Today, I saw a news report on CNN International about a Delta flight making an emergency landing in Colorado Springs because of an engine problem. Lucky enough, only a couple of people were injured during the evacuation, which was instituted because of hot brakes. I’m sure you are as shocked as I am that one of the old NWA 753 birds almost lost it in-flight. Like anyone else might, I went to Google News to get a little more information. Sadly, I was taken in a different direction.
Delta has lost yet another dog this year. Some of you may remember the earlier loss of Paco in Mexico City, which caused somewhat of an outrage when Delta offered a fairly low sum of compensation. In this case, Delta was perceived to have made a less-than-strenuous effort to recover the dog. This time, a soldier and his wife, who were being relocated from San Diego to Frankfurt, had their German Shepherd lost in Atlanta. The wife’s story was provided to the Consumerist, but in short, she allowed them to switch her “agitated” dog into a larger kennel in Atlanta and send her out the next day.
While I wouldn’t have let Delta go anywhere near opening my dog’s cage, don’t think for a minute that I absolve them for their actions with this dog. While no one on the outside knows what really happened here, it is hard to believe that a negligent Delta agent is not at fault. Sadly, it took over a week to get press coverage for this incident – and it may have gotten no ink at all, had the one of the owners not been an American hero. I grew up in Atlanta, and while many of you may not know about the environment surrounding the airport, I do – and I fear the worst for this dog, not to mention the one in Mexico City. Despite popular belief, I do have a conscience, and I have a pit in my stomach about Nala.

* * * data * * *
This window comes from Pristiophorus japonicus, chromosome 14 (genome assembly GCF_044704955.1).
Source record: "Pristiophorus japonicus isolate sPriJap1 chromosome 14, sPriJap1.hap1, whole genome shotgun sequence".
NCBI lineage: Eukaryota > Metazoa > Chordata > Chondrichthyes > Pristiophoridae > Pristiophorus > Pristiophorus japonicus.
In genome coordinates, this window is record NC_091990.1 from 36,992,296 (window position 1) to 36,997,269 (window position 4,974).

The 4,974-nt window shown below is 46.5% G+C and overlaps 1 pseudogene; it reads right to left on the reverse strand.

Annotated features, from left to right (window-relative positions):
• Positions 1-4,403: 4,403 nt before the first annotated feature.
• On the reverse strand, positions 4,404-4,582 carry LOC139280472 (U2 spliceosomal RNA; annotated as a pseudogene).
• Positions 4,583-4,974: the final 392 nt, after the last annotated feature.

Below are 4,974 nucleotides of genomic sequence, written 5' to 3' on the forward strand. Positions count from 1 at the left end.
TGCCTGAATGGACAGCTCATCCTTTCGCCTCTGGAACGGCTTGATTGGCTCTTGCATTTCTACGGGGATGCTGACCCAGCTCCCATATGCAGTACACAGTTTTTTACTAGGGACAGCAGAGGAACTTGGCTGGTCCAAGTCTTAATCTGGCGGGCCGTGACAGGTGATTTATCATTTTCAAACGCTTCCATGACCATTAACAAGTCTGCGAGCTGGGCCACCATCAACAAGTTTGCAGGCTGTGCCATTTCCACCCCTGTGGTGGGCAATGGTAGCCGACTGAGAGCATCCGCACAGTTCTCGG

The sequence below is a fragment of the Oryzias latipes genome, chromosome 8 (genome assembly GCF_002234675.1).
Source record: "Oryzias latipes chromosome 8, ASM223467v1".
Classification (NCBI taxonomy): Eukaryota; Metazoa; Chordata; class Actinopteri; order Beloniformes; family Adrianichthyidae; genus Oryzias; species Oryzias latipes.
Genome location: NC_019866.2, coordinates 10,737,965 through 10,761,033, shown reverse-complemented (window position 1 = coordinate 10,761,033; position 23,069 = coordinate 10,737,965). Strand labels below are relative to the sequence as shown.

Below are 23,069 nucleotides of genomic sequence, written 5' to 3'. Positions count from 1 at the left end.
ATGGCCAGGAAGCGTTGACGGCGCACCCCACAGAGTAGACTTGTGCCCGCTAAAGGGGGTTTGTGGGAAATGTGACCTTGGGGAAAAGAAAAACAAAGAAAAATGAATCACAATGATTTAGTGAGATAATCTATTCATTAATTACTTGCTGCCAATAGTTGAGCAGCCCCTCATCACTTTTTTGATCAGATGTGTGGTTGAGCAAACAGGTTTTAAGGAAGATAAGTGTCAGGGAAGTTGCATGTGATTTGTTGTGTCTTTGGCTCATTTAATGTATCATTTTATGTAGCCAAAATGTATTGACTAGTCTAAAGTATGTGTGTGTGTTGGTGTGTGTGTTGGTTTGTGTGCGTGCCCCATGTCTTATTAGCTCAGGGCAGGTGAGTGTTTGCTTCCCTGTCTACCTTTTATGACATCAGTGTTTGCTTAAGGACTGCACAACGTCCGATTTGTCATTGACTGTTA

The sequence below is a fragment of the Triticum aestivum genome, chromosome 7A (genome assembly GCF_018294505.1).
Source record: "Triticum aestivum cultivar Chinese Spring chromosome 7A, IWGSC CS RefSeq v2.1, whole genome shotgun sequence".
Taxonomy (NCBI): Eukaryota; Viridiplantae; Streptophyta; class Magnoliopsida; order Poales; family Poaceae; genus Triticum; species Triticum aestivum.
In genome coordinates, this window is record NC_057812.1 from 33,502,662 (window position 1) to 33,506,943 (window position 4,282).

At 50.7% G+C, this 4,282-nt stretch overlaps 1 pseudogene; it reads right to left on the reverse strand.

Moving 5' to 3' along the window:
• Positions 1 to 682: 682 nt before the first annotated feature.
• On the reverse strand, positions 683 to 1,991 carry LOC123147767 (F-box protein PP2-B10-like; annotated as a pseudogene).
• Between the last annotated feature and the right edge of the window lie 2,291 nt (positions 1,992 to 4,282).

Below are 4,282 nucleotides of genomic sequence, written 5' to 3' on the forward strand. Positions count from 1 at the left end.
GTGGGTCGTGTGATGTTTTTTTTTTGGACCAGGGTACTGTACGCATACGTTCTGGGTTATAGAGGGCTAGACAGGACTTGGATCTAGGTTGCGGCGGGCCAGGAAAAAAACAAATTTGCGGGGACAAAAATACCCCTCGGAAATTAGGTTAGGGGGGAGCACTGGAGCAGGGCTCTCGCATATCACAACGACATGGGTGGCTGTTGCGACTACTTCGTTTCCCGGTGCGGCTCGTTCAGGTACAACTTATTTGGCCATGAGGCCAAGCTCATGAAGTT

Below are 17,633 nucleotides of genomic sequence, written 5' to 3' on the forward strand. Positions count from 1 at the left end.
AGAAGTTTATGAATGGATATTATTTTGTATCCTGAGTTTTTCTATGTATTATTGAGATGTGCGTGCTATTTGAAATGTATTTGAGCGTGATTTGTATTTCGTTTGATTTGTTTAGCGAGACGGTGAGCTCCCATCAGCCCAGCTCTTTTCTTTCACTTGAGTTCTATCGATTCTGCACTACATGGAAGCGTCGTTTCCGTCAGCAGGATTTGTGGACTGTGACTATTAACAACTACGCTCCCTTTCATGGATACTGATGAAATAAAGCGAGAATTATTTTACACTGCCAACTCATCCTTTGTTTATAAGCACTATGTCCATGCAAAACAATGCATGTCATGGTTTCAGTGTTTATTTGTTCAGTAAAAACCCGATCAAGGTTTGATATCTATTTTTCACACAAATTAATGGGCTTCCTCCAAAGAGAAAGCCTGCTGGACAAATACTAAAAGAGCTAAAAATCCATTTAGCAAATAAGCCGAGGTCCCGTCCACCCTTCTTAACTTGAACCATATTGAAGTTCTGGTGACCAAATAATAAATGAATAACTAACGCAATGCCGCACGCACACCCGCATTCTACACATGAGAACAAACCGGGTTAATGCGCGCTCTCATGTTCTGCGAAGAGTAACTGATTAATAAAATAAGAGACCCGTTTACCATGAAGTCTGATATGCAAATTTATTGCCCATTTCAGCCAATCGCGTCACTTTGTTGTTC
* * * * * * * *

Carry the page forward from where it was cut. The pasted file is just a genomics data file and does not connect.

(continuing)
With all of this in mind, I strongly encourage you to forfeit all cargo-style travel of your pets whenever possible, on all airlines. Travelling with a smaller pet in the cabin is obviously excluded from my recommendation. I realize that in some situations, like a trans-oceanic move, you may have no other choice but to put your pet in the belly of the plane. If this is the case, split up your journey in a way that allows you to reclaim your pet between legs, even if it forces an overnight. On a similar note, please microchip your pets, and ensure that they have identifying tags on them at all times.
Many years ago, I took my dog Ginger, the love of my life, with me everywhere. I joked that she needed Platinum status, too – that maybe she could get upgraded from the back of cargo to the front. On a flight from San Francisco to Atlanta, I sat next to a beyond-attractive young woman who was moving to Sanford, Florida to attend Delta Connection Academy (now Aerosim Flight Academy). She and I hit it off, and she told me that she used to work the ramp for Northwest. At the same time, the purser handed me a slip letting me know that Ginger had been boarded safely. The girl sitting next to me strongly suggested, in the most polite way possible, that I stop flying with Ginger. She said that when she worked the ramp, agents would sometimes let dogs out of their crates and let them run around. I didn’t think much of it at the time, chalking it up to the exaggeration of a young girl. Years later, when Ginger was diagnosed with a non-symptomatic heart problem at a routine checkup, I voluntarily embargoed her from flying. As it turns out, my decision came not a moment too soon.